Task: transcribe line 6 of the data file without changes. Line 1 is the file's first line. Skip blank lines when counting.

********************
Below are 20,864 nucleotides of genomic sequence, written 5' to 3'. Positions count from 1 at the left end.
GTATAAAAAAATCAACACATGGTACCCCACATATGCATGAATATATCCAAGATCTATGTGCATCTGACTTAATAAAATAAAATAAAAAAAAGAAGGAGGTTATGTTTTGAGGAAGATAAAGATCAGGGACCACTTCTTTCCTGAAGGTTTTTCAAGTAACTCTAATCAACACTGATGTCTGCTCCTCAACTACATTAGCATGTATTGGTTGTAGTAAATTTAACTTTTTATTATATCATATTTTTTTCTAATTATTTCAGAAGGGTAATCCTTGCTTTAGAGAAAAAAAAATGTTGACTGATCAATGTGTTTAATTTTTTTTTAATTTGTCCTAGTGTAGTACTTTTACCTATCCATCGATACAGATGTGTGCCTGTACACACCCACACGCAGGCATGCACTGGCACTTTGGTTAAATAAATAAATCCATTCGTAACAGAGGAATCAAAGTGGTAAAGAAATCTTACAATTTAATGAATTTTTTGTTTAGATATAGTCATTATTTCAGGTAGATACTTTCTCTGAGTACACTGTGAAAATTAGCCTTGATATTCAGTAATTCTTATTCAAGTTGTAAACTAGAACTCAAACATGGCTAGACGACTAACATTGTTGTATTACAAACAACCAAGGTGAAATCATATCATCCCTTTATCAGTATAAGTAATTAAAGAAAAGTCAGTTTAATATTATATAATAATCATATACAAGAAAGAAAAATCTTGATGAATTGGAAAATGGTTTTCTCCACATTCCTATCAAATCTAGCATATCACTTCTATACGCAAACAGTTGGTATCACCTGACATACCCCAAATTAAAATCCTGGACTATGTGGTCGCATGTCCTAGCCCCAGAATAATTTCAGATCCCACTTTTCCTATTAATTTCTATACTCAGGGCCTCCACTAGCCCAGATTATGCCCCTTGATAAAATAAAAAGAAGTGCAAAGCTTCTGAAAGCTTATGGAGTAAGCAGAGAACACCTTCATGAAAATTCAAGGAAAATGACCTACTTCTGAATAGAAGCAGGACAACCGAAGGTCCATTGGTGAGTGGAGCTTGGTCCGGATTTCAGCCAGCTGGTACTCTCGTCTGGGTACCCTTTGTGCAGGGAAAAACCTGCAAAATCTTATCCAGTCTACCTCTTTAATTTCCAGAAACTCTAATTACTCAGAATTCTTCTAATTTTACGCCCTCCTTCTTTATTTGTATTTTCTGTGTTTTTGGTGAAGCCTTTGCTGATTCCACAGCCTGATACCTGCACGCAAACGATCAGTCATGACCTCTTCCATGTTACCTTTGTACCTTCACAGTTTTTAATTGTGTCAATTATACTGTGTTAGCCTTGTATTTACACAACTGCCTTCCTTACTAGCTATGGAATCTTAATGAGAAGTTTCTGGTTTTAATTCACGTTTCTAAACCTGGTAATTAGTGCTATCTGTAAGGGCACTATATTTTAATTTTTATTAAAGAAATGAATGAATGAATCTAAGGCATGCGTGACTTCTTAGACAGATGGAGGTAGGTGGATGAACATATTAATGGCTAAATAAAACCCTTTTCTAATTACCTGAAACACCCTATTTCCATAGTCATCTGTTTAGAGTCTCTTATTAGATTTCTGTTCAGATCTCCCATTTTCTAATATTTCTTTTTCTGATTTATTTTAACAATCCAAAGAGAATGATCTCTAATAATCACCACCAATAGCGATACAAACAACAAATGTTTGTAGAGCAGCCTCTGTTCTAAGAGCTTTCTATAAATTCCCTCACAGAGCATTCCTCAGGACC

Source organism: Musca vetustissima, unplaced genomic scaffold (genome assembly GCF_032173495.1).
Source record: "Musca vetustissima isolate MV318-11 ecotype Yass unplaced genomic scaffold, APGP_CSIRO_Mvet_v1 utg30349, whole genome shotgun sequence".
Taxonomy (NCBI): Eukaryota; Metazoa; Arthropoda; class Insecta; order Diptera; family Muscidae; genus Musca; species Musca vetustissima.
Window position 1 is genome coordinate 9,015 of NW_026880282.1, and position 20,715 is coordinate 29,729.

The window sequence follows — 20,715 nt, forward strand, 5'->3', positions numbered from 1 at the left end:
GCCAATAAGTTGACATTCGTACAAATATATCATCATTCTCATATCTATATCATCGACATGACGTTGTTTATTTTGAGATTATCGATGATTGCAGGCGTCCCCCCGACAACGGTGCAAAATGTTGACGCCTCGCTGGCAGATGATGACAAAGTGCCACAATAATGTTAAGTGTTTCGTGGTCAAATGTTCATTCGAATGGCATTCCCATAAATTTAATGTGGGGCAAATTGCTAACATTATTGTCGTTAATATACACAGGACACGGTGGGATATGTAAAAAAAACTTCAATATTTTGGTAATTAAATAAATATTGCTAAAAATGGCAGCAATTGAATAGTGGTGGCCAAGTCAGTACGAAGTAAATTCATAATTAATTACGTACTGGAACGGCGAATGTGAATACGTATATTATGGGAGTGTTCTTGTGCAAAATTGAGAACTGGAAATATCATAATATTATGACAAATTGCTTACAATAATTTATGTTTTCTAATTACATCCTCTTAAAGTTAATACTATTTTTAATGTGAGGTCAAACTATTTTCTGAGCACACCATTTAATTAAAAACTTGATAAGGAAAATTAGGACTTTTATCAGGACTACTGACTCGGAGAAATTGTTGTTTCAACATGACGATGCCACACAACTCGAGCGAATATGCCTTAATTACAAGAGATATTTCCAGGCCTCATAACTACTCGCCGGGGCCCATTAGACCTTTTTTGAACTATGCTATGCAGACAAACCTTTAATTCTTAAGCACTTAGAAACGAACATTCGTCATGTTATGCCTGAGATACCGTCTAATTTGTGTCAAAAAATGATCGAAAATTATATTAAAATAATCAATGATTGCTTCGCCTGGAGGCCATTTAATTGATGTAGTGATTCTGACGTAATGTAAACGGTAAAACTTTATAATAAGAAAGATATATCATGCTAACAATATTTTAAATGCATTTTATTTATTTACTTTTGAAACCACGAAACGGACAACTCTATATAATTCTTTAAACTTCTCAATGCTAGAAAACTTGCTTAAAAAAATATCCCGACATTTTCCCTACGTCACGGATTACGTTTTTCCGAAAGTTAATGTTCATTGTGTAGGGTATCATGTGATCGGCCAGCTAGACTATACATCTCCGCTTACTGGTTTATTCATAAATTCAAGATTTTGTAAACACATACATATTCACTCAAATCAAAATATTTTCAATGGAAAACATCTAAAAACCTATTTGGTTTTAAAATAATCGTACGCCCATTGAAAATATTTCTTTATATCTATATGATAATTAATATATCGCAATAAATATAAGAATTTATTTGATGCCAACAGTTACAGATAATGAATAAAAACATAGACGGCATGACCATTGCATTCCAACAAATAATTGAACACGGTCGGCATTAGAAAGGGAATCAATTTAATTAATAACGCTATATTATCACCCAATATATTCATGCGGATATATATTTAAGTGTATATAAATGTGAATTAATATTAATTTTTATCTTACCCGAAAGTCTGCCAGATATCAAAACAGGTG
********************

Window position 1 is genome coordinate 9,015 of NW_026880282.1, and position 20,715 is coordinate 29,729.